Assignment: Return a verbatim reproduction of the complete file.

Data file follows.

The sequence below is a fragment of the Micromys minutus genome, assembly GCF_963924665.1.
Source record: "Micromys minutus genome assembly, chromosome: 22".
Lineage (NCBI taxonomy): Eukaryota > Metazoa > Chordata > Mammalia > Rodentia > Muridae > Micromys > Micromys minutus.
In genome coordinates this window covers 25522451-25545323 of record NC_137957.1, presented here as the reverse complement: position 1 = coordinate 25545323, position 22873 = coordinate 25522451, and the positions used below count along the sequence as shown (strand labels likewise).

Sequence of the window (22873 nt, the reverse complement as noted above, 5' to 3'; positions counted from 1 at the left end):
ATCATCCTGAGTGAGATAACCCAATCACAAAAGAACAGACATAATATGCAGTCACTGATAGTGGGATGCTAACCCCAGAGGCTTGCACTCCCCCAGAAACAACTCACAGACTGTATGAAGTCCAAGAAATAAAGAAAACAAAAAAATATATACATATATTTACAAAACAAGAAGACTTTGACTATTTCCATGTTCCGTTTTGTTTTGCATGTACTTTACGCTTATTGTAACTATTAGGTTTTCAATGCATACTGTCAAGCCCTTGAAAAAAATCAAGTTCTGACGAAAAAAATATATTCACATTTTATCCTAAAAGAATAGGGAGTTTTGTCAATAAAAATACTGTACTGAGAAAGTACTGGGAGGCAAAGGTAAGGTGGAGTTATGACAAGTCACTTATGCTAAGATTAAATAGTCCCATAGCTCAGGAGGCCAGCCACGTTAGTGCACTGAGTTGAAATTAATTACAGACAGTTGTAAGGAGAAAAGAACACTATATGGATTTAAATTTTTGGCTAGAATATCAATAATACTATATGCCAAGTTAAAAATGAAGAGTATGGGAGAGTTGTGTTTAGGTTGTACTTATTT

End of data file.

The sequence below is a fragment of the Micromys minutus genome, assembly GCF_963924665.1.
Source record: "Micromys minutus genome assembly, chromosome: 22".
Lineage (NCBI taxonomy): Eukaryota > Metazoa > Chordata > Mammalia > Rodentia > Muridae > Micromys > Micromys minutus.
In genome coordinates this window covers 25522451-25545323 of record NC_137957.1, presented here as the reverse complement: position 1 = coordinate 25545323, position 22873 = coordinate 25522451, and the positions used below count along the sequence as shown (strand labels likewise).

Sequence of the window (22873 nt, the reverse complement as noted above, 5' to 3'; positions counted from 1 at the left end):
ATCATCCTGAGTGAGATAACCCAATCACAAAAGAACAGACATAATATGCAGTCACTGATAGTGGGATGCTAACCCCAGAGGCTTGCACTCCCCCAGAAACAACTCACAGACTGTATGAAGTCCAAGAAATAAAGAAAACAAAAAAATATATACATATATTTACAAAACAAGAAGACTTTGACTATTTCCATGTTCCGTTTTGTTTTGCATGTACTTTACGCTTATTGTAACTATTAGGTTTTCAATGCATACTGTCAAGCCCTTGAAAAAAATCAAGTTCTGACGAAAAAAATATATTCACATTTTATCCTAAAAGAATAGGGAGTTTTGTCAATAAAAATACTGTACTGAGAAAGTACTGGGAGGCAAAGGTAAGGTGGAGTTATGACAAGTCACTTATGCTAAGATTAAATAGTCCCATAGCTCAGGAGGCCAGCCACGTTAGTGCACTGAGTTGAAATTAATTACAGACAGTTGTAAGGAGAAAAGAACACTATATGGATTTAAATTTTTGGCTAGAATATCAATAATACTATATGCCAAGTTAAAAATGAAGAGTATGGGAGAGTTGTGTTTAGGTTGTACTTATTT